When I came back from my trip to Tokyo and Kyoto I brought back perfumed pink disposable masks as a souvenir. We laughed about it when I explained that people wore them in the underground. The irony of that is thick enough to slather on toast.
My trip to Japan was a long time wish, shot out of the sky constantly by a combination of lack of funds and lack of time. But in the summer of 2019 I went. Summer because the humidity and heat make it low season.
It was expensive but not nearly expensive as I had imagined. I picked business hotels because they were cheaper to stay in. When we were headed out of the business district, locals were piling in.
As a person that tips towards salty on the taste spectrum. I found myself amongst friends. Even the hard-boiled egg on sale in its shell at the local Seven-Eleven came salted. Just shy of too salty. Rice came with pickles. Not sour, salty and shrivelled. I came away from 10 days in Japan with a thirst for fruit. To cleanse my salt loaded palette. And when I had the fruit, I was ready to go back to Japan for more.
Last week I went to La Coco. It’s kind of a Japanese tavern. A woman from Tokyo in the front and a cook from Kyoto in the kitchen. The front room is like a small box made for something special. It has a narrow base and high walls. White. There was a lot of white in Japan with blond wood. Often when I bought something in Japan it was difficult to discard the box.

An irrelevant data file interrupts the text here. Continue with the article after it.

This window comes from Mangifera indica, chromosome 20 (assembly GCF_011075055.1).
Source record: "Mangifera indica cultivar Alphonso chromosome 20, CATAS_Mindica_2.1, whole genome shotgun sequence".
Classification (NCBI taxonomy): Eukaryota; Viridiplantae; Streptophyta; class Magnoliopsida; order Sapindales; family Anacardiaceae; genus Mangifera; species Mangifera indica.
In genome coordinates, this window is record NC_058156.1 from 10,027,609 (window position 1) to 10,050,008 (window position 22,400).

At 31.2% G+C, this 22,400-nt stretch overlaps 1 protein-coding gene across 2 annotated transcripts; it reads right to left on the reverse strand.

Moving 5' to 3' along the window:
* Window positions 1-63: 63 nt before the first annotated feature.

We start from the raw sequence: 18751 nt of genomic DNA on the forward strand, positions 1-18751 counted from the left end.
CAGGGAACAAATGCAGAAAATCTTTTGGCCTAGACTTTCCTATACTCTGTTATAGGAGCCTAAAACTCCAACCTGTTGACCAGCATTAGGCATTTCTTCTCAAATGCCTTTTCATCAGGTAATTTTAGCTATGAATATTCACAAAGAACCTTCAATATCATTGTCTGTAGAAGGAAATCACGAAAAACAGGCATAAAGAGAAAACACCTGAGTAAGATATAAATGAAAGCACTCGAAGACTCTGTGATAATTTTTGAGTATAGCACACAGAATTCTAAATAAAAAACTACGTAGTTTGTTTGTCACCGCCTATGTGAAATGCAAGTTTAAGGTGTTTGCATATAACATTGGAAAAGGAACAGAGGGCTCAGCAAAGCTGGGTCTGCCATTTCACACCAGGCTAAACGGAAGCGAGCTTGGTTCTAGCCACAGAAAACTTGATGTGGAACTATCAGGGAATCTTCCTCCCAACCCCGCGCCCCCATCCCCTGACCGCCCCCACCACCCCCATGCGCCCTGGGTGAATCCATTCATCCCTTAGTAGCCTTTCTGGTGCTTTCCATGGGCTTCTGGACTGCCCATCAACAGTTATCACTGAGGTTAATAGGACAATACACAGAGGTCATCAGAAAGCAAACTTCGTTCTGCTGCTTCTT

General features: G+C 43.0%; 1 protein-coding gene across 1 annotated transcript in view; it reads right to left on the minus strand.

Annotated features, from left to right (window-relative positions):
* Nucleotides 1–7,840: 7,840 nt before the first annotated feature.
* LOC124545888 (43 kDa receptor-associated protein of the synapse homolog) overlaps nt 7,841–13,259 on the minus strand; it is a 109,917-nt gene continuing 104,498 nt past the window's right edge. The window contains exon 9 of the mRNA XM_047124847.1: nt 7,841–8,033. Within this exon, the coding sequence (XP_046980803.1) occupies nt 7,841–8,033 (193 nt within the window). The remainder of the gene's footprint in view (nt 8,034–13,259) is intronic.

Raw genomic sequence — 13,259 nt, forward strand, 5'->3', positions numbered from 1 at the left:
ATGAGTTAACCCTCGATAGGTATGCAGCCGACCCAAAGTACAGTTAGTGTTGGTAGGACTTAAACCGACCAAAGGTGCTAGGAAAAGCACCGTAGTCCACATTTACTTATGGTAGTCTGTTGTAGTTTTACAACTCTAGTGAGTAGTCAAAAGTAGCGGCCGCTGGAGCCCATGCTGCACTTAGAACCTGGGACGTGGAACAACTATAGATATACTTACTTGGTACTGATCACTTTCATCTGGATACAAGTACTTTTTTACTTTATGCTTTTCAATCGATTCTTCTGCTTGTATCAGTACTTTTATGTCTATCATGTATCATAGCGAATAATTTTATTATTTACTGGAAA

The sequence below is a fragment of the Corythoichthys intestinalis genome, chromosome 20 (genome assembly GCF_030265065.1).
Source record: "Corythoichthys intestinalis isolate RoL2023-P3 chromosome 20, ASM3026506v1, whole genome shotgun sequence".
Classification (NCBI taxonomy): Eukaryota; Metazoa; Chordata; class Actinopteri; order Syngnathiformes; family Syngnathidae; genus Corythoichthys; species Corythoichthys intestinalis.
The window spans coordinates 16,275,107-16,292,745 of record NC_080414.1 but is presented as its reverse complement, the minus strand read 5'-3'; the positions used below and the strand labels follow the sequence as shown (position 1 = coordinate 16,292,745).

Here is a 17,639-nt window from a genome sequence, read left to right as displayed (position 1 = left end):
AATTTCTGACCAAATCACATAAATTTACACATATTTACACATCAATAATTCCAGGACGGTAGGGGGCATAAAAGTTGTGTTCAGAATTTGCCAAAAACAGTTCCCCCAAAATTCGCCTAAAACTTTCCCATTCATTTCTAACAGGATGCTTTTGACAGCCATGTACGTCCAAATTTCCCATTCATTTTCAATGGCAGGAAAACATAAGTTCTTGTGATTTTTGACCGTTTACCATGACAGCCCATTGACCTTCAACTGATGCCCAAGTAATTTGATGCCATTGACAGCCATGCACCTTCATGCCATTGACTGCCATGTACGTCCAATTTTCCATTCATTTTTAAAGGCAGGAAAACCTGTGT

The two women are delicate and small. I am 1 meter 65 and wear a size 36 shoe but in Japan, I felt big and clumsy. I perspired like a construction worker in the midday sun within moments of exiting the shower. I was conscious of my gesticulating and my voice carrying while everyone else appeared contained in space, in volume, in gesture.
And so with the food. I had the menu del dia with karaage. Karaage is fried chicken. Americans came up with the idea to serve fried chicken in a bucket. At La Coco, the fried chicken is 4 pieces, maybe 5. On one side of a rectangular plate. On the other, hair-thin shaved cabbage. Undressed. Like I saw in Japan when I had fried battered pork in Kyoto. If not exactly a palette cleanser, the cabbage seems to interrupt the story of the fried meat. There is a miso soup. Salty. The pause from the saltiness comes from the cubes of tofu, that haven’t yet soaked in the broth.
And there is rice. No trace of salt. Glistening. Clinging obligingly to my chopsticks though I still hold the bowl close to my mouth. I have some finesse but overall I am still a clumsy European.
Shortly after I walk into the empty restaurant at one o’clock. A tall, young and strikingly beautiful Japanese girl comes in. She has the blackest hair, cascading past her shoulders and a straight black fringe that interlaces the top of her eyelashes when she isn’t looking down at her food. She sits at the bar and the owner brings her food. She brings her hands together in thanks and tucks in.
Her name is Shiori I find out. She is a friend of the owner. La Cocolo opened in March 2020 right when Corona became the European pandemic. It’s been navigating the perilous governmental decrees since then. Since the commarcal closures and municipal closures, Shiori hasn’t been able to come into town. But whenever she has a modelling job, she comes here.
It must feel like home. It feels like what I experienced in Japan but even softer. I think because the food comes from women. The whole thing has the lightness of flower petals twirling delicately in water. Which as I write I find funny because I had fried battered chicken.
The menu del dia is 14€. I can have dessert or coffee. Dessert. A slice of Matcha Chiffon cake, a dollop of just whipped cream, a diagonal spatter of Matcha powder.
La Coco Japanese
C/ d/Aulèstia i Pijoan, 6